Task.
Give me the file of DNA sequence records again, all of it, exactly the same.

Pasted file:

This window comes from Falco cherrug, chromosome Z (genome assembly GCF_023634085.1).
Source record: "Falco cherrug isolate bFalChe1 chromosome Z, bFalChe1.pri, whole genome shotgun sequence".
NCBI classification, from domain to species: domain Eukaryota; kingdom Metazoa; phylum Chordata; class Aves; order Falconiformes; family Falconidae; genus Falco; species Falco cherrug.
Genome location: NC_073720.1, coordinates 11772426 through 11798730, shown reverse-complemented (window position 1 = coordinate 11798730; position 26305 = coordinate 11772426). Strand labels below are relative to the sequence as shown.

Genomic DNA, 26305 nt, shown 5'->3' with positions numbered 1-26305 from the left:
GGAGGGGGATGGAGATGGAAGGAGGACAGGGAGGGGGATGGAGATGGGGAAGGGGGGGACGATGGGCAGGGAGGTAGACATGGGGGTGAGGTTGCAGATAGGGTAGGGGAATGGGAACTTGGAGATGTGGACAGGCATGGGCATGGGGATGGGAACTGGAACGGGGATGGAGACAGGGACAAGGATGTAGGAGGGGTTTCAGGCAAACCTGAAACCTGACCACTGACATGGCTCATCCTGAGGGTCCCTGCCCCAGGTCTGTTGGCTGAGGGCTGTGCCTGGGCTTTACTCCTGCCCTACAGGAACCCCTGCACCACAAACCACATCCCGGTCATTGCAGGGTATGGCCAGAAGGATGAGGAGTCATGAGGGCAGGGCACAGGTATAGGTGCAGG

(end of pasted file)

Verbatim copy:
This window comes from Falco cherrug, chromosome Z (genome assembly GCF_023634085.1).
Source record: "Falco cherrug isolate bFalChe1 chromosome Z, bFalChe1.pri, whole genome shotgun sequence".
NCBI classification, from domain to species: domain Eukaryota; kingdom Metazoa; phylum Chordata; class Aves; order Falconiformes; family Falconidae; genus Falco; species Falco cherrug.
Genome location: NC_073720.1, coordinates 11772426 through 11798730, shown reverse-complemented (window position 1 = coordinate 11798730; position 26305 = coordinate 11772426). Strand labels below are relative to the sequence as shown.

Genomic DNA, 26305 nt, shown 5'->3' with positions numbered 1-26305 from the left:
GGAGGGGGATGGAGATGGAAGGAGGACAGGGAGGGGGATGGAGATGGGGAAGGGGGGGACGATGGGCAGGGAGGTAGACATGGGGGTGAGGTTGCAGATAGGGTAGGGGAATGGGAACTTGGAGATGTGGACAGGCATGGGCATGGGGATGGGAACTGGAACGGGGATGGAGACAGGGACAAGGATGTAGGAGGGGTTTCAGGCAAACCTGAAACCTGACCACTGACATGGCTCATCCTGAGGGTCCCTGCCCCAGGTCTGTTGGCTGAGGGCTGTGCCTGGGCTTTACTCCTGCCCTACAGGAACCCCTGCACCACAAACCACATCCCGGTCATTGCAGGGTATGGCCAGAAGGATGAGGAGTCATGAGGGCAGGGCACAGGTATAGGTGCAGG